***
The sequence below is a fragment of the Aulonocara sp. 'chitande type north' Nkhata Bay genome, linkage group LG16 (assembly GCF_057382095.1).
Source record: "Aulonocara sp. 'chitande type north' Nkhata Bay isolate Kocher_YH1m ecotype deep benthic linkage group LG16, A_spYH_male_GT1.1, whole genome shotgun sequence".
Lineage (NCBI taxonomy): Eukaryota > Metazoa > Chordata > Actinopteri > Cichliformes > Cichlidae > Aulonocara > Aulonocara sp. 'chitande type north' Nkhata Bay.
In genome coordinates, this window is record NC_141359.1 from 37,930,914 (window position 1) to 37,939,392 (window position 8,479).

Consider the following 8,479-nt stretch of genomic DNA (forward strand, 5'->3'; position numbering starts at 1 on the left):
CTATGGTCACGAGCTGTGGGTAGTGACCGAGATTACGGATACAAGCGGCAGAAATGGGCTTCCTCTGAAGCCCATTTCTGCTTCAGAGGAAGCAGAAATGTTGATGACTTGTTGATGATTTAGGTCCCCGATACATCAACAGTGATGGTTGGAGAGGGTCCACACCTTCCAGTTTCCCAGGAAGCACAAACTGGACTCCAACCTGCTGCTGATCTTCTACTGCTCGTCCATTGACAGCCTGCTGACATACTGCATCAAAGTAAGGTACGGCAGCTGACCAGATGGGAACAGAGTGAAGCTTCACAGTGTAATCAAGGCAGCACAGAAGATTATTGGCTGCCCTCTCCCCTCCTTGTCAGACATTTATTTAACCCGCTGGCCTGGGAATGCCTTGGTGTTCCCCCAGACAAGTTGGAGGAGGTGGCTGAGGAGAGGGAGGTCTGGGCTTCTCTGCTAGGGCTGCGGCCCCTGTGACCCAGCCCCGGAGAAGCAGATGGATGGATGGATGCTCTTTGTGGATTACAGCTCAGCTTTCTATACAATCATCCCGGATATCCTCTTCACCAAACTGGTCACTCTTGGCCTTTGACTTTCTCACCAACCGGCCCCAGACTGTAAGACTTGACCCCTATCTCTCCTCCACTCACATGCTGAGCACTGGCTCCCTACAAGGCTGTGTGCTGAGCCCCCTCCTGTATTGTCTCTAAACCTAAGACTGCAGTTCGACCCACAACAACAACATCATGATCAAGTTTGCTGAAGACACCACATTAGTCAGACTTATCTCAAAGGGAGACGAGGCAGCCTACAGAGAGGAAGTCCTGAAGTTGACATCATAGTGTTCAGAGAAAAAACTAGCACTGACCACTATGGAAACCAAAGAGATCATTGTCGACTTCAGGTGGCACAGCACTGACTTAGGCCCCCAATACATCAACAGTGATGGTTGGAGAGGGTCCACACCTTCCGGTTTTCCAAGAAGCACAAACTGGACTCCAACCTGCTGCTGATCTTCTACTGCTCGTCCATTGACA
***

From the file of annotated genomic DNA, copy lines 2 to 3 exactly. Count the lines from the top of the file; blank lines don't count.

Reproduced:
Source record: "Aulonocara sp. 'chitande type north' Nkhata Bay isolate Kocher_YH1m ecotype deep benthic linkage group LG16, A_spYH_male_GT1.1, whole genome shotgun sequence".
Lineage (NCBI taxonomy): Eukaryota > Metazoa > Chordata > Actinopteri > Cichliformes > Cichlidae > Aulonocara > Aulonocara sp. 'chitande type north' Nkhata Bay.